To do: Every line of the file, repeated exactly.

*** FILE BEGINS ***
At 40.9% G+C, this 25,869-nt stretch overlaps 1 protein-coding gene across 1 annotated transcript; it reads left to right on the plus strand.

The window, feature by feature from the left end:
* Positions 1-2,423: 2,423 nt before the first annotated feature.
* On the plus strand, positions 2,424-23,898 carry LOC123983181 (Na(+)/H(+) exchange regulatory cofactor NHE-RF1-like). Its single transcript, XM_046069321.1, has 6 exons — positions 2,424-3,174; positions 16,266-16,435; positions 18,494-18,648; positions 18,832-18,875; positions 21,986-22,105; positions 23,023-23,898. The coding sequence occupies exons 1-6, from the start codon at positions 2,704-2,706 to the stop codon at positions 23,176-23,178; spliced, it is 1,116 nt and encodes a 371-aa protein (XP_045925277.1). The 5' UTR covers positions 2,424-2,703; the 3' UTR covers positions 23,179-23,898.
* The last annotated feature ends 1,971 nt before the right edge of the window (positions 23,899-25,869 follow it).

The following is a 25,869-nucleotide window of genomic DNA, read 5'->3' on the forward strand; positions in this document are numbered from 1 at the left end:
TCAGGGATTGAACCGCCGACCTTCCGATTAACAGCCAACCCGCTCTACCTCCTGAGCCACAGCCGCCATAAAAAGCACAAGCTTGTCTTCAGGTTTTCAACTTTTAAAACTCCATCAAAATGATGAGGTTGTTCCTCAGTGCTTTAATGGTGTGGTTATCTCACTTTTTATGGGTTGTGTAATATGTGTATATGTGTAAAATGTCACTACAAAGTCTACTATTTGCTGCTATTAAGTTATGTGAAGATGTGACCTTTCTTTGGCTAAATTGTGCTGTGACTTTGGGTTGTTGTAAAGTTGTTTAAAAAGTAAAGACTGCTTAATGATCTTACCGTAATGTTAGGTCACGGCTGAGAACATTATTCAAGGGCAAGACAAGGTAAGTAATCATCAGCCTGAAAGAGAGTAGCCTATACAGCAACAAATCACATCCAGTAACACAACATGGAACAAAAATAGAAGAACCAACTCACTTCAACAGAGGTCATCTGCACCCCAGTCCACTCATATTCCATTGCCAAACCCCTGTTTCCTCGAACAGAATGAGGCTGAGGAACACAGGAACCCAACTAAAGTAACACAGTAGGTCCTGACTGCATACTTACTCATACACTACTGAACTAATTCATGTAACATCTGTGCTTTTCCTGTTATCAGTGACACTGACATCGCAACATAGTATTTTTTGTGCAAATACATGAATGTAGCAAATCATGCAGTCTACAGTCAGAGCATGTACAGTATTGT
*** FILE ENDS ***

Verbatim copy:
At 40.9% G+C, this 25,869-nt stretch overlaps 1 protein-coding gene across 1 annotated transcript; it reads left to right on the plus strand.

The window, feature by feature from the left end:
* Positions 1-2,423: 2,423 nt before the first annotated feature.
* On the plus strand, positions 2,424-23,898 carry LOC123983181 (Na(+)/H(+) exchange regulatory cofactor NHE-RF1-like). Its single transcript, XM_046069321.1, has 6 exons — positions 2,424-3,174; positions 16,266-16,435; positions 18,494-18,648; positions 18,832-18,875; positions 21,986-22,105; positions 23,023-23,898. The coding sequence occupies exons 1-6, from the start codon at positions 2,704-2,706 to the stop codon at positions 23,176-23,178; spliced, it is 1,116 nt and encodes a 371-aa protein (XP_045925277.1). The 5' UTR covers positions 2,424-2,703; the 3' UTR covers positions 23,179-23,898.
* The last annotated feature ends 1,971 nt before the right edge of the window (positions 23,899-25,869 follow it).

The following is a 25,869-nucleotide window of genomic DNA, read 5'->3' on the forward strand; positions in this document are numbered from 1 at the left end:
TCAGGGATTGAACCGCCGACCTTCCGATTAACAGCCAACCCGCTCTACCTCCTGAGCCACAGCCGCCATAAAAAGCACAAGCTTGTCTTCAGGTTTTCAACTTTTAAAACTCCATCAAAATGATGAGGTTGTTCCTCAGTGCTTTAATGGTGTGGTTATCTCACTTTTTATGGGTTGTGTAATATGTGTATATGTGTAAAATGTCACTACAAAGTCTACTATTTGCTGCTATTAAGTTATGTGAAGATGTGACCTTTCTTTGGCTAAATTGTGCTGTGACTTTGGGTTGTTGTAAAGTTGTTTAAAAAGTAAAGACTGCTTAATGATCTTACCGTAATGTTAGGTCACGGCTGAGAACATTATTCAAGGGCAAGACAAGGTAAGTAATCATCAGCCTGAAAGAGAGTAGCCTATACAGCAACAAATCACATCCAGTAACACAACATGGAACAAAAATAGAAGAACCAACTCACTTCAACAGAGGTCATCTGCACCCCAGTCCACTCATATTCCATTGCCAAACCCCTGTTTCCTCGAACAGAATGAGGCTGAGGAACACAGGAACCCAACTAAAGTAACACAGTAGGTCCTGACTGCATACTTACTCATACACTACTGAACTAATTCATGTAACATCTGTGCTTTTCCTGTTATCAGTGACACTGACATCGCAACATAGTATTTTTTGTGCAAATACATGAATGTAGCAAATCATGCAGTCTACAGTCAGAGCATGTACAGTATTGT